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Journal of Autism and Developmental Disorders

Michal Hrdlicka, Martin Kudr, Pavel Krsek, Michal Tichy, Martin Kyncl, Josef Zamecnik, Marketa Mohaplova, Iva Dudova
No abstract text is available yet for this article.
February 19, 2019: Journal of Autism and Developmental Disorders
Angela John Thurman, Cesar Hoyos Alvarez
In the present study, language performance on standardized assessments (e.g., overall verbal performance, receptive and expressive vocabulary) and spontaneous language produced in play was compared between preschool-aged boys with autism spectrum disorder (n ASD, n = 25) and boys with fragile X syndrome (FXS, n = 16). At the group-level, we observed weaknesses in the language skills of boys with n ASD relative to those with FXS (e.g., when considering raw score performance, standard score performance relative to nonverbal cognitive skills, frequency of talk in play), after controlling for nonverbal IQ and ASD symptom severity...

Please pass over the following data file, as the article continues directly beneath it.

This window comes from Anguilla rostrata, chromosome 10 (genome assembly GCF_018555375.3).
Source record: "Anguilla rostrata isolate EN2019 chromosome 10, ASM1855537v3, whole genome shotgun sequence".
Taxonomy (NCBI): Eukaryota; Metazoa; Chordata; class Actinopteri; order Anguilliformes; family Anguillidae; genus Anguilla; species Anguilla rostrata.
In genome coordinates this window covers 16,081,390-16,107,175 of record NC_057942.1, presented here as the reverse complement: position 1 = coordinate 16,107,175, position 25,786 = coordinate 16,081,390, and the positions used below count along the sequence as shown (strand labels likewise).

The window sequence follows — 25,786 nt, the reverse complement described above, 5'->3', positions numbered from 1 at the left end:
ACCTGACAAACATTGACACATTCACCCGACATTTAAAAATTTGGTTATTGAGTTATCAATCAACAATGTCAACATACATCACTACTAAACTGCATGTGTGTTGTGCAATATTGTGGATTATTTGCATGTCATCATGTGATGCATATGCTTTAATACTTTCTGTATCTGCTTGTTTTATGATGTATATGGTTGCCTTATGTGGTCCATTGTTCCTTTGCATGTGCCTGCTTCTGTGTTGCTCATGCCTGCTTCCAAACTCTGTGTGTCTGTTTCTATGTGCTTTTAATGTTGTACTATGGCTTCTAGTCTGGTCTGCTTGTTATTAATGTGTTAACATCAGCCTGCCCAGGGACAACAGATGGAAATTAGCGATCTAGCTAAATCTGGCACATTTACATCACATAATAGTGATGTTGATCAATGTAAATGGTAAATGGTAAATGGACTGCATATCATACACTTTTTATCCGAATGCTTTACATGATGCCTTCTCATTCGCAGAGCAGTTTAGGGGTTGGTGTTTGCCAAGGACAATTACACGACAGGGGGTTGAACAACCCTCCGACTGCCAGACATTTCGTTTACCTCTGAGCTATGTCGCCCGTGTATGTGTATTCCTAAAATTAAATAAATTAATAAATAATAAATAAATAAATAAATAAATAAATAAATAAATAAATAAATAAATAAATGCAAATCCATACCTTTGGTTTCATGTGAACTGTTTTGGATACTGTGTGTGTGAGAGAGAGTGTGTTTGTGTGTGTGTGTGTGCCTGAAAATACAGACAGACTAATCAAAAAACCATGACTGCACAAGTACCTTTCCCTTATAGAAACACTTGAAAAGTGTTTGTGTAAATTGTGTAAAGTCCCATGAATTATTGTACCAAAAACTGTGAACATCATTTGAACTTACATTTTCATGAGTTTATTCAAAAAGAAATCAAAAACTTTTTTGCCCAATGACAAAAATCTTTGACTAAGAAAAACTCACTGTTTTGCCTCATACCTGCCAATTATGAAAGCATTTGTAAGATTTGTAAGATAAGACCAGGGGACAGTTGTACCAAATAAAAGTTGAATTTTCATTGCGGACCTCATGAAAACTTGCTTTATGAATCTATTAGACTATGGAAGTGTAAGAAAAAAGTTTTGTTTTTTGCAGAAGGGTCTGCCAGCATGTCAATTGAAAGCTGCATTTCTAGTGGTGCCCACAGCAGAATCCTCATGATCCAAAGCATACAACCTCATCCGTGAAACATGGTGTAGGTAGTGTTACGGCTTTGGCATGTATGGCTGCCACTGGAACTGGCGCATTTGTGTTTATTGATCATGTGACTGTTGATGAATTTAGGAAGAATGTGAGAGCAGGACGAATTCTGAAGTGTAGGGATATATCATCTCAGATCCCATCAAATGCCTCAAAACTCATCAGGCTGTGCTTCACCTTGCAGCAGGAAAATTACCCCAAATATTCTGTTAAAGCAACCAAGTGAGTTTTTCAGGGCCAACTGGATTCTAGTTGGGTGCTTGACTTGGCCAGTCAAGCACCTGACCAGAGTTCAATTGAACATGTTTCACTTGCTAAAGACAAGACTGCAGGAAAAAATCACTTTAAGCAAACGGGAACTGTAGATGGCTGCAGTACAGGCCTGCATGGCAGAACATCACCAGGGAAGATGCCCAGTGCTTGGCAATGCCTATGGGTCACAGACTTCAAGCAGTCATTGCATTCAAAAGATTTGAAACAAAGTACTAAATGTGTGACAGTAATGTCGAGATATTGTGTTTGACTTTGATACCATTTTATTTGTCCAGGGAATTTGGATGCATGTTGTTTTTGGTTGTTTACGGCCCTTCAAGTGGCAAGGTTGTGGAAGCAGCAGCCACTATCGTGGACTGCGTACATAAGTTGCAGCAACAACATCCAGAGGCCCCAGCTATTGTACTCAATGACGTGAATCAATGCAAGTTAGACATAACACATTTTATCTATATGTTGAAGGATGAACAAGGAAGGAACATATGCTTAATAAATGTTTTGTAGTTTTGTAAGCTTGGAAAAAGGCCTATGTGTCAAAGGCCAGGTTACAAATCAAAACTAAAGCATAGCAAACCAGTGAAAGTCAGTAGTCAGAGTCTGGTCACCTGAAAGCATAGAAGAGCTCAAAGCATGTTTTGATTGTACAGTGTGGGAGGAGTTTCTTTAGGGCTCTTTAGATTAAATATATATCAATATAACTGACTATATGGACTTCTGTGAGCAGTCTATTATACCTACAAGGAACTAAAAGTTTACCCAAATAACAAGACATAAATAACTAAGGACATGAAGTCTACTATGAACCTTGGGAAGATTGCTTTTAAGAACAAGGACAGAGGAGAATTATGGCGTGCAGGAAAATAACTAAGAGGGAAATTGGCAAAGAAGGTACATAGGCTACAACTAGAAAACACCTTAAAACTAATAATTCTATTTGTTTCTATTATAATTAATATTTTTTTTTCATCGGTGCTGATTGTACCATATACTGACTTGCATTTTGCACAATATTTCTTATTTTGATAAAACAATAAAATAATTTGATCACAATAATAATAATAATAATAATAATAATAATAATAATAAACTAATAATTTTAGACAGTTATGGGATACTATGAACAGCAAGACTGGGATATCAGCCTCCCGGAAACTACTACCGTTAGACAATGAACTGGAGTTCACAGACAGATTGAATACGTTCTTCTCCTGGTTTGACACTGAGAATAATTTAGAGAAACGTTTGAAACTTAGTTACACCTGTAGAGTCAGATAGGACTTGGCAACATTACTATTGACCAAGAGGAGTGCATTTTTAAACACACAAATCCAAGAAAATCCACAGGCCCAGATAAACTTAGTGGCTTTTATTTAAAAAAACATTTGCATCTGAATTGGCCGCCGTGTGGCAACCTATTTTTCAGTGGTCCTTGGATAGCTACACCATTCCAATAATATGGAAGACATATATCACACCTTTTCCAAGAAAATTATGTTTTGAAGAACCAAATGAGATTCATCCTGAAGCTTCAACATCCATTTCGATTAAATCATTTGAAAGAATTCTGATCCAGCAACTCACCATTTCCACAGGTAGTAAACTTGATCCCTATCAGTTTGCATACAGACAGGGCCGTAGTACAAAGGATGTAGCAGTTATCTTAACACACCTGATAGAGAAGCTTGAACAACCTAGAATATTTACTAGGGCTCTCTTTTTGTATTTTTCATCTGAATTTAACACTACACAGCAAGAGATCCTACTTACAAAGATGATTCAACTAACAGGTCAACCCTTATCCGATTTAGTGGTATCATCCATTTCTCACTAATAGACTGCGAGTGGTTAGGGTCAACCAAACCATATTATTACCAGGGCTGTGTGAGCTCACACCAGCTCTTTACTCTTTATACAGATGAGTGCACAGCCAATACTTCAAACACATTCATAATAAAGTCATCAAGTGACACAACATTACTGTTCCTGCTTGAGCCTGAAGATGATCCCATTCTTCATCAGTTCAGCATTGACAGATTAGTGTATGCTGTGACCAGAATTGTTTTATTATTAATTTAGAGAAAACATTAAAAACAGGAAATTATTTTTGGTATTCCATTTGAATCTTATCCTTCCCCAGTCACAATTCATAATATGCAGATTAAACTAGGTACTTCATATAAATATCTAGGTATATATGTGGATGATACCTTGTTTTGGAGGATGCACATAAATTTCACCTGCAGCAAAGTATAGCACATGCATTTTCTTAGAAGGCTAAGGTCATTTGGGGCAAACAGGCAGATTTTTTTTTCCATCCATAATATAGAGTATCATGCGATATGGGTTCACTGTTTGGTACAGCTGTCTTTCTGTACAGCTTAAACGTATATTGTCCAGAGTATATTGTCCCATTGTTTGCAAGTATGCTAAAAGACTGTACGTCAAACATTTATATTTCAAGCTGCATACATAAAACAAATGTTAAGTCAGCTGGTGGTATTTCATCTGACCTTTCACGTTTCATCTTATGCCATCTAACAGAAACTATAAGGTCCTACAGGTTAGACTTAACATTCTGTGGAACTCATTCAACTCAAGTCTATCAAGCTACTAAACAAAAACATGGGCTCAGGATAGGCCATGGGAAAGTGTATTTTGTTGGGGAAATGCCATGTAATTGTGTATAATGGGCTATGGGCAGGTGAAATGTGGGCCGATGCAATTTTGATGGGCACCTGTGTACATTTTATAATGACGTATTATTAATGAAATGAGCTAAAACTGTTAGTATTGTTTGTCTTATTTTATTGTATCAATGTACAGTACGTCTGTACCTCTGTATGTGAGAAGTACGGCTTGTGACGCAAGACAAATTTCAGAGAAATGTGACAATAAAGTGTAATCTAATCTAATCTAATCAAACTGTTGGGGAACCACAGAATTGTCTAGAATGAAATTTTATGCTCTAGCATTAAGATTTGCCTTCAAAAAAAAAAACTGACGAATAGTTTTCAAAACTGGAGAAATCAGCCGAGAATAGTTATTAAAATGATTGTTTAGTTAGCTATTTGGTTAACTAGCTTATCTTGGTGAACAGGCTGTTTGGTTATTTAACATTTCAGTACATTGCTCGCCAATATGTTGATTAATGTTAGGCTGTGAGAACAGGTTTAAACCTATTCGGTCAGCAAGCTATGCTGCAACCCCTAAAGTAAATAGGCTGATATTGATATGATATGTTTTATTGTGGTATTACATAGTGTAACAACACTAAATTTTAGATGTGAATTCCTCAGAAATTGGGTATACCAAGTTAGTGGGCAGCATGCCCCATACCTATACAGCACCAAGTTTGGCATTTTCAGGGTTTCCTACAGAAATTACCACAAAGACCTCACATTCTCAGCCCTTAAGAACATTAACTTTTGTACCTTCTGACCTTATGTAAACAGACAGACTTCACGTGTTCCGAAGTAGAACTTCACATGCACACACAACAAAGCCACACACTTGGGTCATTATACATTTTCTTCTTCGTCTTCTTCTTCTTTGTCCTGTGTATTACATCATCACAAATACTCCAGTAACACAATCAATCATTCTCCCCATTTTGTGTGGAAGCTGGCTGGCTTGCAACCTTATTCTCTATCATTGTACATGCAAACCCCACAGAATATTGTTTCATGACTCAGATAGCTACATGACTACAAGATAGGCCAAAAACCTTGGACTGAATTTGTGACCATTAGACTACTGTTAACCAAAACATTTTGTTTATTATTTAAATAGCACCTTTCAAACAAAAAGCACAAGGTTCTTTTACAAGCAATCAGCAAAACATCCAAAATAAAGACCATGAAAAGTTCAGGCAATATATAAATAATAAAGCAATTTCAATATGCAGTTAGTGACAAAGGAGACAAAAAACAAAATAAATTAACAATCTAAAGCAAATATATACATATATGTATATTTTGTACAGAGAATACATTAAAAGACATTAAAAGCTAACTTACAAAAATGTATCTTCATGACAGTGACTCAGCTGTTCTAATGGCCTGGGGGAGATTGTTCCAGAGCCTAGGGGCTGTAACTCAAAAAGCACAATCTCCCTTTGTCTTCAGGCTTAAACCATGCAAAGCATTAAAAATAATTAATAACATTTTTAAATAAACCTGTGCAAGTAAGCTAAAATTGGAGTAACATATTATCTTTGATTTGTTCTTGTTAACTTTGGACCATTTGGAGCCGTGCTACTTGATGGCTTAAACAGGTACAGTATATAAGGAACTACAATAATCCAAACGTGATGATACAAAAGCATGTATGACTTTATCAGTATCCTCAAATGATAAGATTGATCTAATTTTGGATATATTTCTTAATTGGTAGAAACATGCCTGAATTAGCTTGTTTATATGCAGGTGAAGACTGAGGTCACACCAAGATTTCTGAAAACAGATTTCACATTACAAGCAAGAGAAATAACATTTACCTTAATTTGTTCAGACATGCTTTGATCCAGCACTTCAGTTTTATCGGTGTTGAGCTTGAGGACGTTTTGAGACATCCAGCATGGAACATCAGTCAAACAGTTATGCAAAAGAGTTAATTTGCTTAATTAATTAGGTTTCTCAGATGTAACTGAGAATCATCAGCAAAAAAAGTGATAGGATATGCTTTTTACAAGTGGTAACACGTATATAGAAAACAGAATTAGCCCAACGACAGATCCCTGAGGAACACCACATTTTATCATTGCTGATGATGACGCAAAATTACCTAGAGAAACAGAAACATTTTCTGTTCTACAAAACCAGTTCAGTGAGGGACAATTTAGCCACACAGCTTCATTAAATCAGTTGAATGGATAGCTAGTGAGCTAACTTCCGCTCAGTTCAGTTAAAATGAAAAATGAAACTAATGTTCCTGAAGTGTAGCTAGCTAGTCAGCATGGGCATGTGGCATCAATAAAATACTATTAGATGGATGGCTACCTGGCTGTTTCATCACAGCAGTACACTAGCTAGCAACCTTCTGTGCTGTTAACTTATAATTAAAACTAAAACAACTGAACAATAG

February 19, 2019: Journal of Autism and Developmental Disorders
Laura Graham Holmes, Donald S Strassberg, Michael B Himle
Families are critical for supporting healthy sexuality and relationship development for youth with autism. The objective of this study was to describe family sexuality communication for adolescent girls with autism. Participants were 141 parents of autistic daughters who completed an online survey about sexuality development. Most parents relied on discussion alone rather than visual supports or skills-based teaching techniques. Intellectual functioning, child age, race/ethnicity, and whether youth expressed sexual interest in others affected family sexuality communication...
February 19, 2019: Journal of Autism and Developmental Disorders
Stuart K Shapira, Lin H Tian, Arthur S Aylsworth, Ellen R Elias, Julie E Hoover-Fong, Naomi J L Meeks, Margaret C Souders, Anne C-H Tsai, Elaine H Zackai, Aimee A Alexander, Marshalyn Yeargin-Allsopp, Laura A Schieve
The presence of multiple dysmorphic features in some children with autism spectrum disorder (ASD) might identify distinct ASD phenotypes and serve as potential markers for understanding causes and prognoses. To evaluate dysmorphology in ASD, children aged 3-6 years with ASD and non-ASD population controls (POP) from the Study to Explore Early Development were evaluated using a novel, systematic dysmorphology review approach. Separate analyses were conducted for non-Hispanic White, non-Hispanic Black, and Hispanic children...